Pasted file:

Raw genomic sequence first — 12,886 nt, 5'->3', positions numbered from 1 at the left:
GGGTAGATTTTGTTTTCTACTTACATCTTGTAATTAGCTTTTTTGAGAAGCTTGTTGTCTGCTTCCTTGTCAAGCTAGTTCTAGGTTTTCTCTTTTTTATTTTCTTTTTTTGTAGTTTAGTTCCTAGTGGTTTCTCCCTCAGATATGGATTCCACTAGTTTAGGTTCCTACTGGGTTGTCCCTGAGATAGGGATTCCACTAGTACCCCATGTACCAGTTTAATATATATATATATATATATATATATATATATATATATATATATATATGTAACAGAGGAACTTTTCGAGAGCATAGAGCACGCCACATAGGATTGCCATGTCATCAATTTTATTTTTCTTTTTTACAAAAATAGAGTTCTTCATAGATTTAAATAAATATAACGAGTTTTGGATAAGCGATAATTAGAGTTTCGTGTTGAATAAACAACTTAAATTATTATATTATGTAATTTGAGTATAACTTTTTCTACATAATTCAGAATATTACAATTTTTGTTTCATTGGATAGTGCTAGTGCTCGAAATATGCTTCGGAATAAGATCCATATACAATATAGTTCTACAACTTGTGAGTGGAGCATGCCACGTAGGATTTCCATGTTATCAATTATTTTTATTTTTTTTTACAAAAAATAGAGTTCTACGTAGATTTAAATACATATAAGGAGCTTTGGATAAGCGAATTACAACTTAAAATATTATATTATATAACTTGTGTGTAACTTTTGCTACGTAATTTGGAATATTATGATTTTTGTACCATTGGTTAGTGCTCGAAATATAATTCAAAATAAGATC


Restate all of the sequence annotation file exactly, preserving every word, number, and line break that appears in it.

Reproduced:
Raw genomic sequence first — 12,886 nt, 5'->3', positions numbered from 1 at the left:
GGGTAGATTTTGTTTTCTACTTACATCTTGTAATTAGCTTTTTTGAGAAGCTTGTTGTCTGCTTCCTTGTCAAGCTAGTTCTAGGTTTTCTCTTTTTTATTTTCTTTTTTTGTAGTTTAGTTCCTAGTGGTTTCTCCCTCAGATATGGATTCCACTAGTTTAGGTTCCTACTGGGTTGTCCCTGAGATAGGGATTCCACTAGTACCCCATGTACCAGTTTAATATATATATATATATATATATATATATATATATATATATATATATATGTAACAGAGGAACTTTTCGAGAGCATAGAGCACGCCACATAGGATTGCCATGTCATCAATTTTATTTTTCTTTTTTACAAAAATAGAGTTCTTCATAGATTTAAATAAATATAACGAGTTTTGGATAAGCGATAATTAGAGTTTCGTGTTGAATAAACAACTTAAATTATTATATTATGTAATTTGAGTATAACTTTTTCTACATAATTCAGAATATTACAATTTTTGTTTCATTGGATAGTGCTAGTGCTCGAAATATGCTTCGGAATAAGATCCATATACAATATAGTTCTACAACTTGTGAGTGGAGCATGCCACGTAGGATTTCCATGTTATCAATTATTTTTATTTTTTTTTACAAAAAATAGAGTTCTACGTAGATTTAAATACATATAAGGAGCTTTGGATAAGCGAATTACAACTTAAAATATTATATTATATAACTTGTGTGTAACTTTTGCTACGTAATTTGGAATATTATGATTTTTGTACCATTGGTTAGTGCTCGAAATATAATTCAAAATAAGATC